Blockchain - Bubble or Revolution - Book highlights

Pulkit Yadav

Pulkit Yadav

Feb 21, 2022

1. Bitcoin and the blockchain

Tangible (physical) money is impractical to physically carry and it is unsafe because needs to be guarded against theft.

Middlemen Mediated Money (or M3) solves some of the problems of tangible money. But it has its own disadvantages:

  • fees on transactions
  • safety risk - banks can still be looted

You could either have intangibility or be middlemen-free.

Bitcoin provided both the advantages. Bitcoin is a digital currency, so it’s intangible, and it’s (in theory) middleman-free because it doesn’t rely on a bank or other institution to keep track of people’s money balances. Instead, Bitcoin relies on a network of computers around the world to keep a shared log, or ledger, of every past payment. This “shared public ledger,” as it’s known, is called a blockchain.

Benefits of blockchain:

  • Decentralized: No middlemen - single points of failure; fees and restrictions. Safety against natural disasters, power failures.
  • Trustless: Don't need to trust anyone eg. banks or governments.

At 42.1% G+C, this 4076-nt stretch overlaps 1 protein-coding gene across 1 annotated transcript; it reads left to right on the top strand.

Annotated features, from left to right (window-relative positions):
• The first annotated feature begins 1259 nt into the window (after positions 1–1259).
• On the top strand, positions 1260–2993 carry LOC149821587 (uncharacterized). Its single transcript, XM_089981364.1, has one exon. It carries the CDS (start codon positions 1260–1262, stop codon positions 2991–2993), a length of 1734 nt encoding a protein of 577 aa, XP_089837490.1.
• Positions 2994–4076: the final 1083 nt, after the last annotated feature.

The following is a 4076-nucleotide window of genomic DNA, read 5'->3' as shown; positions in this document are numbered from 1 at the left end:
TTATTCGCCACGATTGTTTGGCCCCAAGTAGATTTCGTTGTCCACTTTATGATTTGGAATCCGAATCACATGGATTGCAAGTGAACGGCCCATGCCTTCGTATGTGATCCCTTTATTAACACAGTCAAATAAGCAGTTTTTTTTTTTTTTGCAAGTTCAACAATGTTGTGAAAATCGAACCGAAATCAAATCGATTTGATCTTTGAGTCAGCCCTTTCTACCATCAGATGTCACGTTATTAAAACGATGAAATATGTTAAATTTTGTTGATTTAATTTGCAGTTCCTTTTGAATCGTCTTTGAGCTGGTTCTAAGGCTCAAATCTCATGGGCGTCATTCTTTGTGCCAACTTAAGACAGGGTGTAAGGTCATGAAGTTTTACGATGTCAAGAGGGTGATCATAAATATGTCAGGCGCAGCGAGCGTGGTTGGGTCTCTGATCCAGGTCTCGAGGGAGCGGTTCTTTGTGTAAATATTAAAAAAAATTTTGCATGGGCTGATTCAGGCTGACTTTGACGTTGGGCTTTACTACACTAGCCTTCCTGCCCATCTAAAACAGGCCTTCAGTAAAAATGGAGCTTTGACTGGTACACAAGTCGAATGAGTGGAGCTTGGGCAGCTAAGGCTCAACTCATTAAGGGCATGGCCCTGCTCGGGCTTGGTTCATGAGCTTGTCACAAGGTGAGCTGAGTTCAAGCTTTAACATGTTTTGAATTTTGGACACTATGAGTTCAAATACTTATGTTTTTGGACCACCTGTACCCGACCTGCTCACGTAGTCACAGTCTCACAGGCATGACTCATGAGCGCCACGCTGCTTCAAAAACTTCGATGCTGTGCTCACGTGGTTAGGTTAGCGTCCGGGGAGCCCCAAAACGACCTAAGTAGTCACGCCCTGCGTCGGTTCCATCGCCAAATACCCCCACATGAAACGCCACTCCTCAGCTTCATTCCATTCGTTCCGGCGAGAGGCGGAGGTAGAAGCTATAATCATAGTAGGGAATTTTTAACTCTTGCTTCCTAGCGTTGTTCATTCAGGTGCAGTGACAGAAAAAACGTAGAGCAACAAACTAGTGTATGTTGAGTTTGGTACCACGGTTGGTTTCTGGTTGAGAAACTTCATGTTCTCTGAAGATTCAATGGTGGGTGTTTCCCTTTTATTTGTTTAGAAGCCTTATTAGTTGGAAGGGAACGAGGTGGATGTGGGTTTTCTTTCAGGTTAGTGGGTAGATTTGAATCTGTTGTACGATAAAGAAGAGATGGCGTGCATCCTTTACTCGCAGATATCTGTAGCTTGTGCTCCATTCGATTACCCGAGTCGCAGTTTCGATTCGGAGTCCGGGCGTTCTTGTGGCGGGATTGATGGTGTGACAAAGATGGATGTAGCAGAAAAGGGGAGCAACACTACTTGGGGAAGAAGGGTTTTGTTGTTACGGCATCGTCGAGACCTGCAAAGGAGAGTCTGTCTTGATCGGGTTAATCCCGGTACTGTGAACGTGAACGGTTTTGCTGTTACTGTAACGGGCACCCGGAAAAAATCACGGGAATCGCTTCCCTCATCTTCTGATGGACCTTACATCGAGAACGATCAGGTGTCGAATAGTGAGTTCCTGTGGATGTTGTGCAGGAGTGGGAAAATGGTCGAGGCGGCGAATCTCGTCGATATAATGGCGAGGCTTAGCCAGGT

• Transparent: Entire history on a blockchain is public and immutable. Easy and fast audit and data tracking and sharing.
  • Tamper-proof: Difficult to hack because of immutability (Proof-of-work, Proof-of-stake, etc.).
  • Access control: Sensitive data parts can be made private.

2. Bitcoin Economics

Inflation vs Deflation

Capitalist economies need people to spend and invest money, since that’s the only way the economy can grow. Deflation shuts this down. Meanwhile, a small, stable amount of inflation pushes people to invest — since they realize their money would become worthless if they sat on it forever — which helps keep the economy growing at a healthy rate.

If your economy has deflation, you miss out on the wheel-greasing benefits of small amounts of inflation, and your economy can grind to a halt if people hoard cash (or bitcoins) instead of trying to grow businesses. So while Bitcoin’s deflation may be a good thing for investors, who can see potentially massive returns by just holding (or hodling) coins, it would make Bitcoin a poor basis for a national (or world) economy.

Bitcoin is immune to inflation, because it’s supply is constant (or even decreasing) over time.

Investment vs Currency

The thing that makes currencies good is stability, while the thing that makes investments good is growth. These are mutually exclusive. A financial instrument can’t be both growing and stable at the same time.

Bitcoin is a unique invention because it is both a currency and an investment at the same time.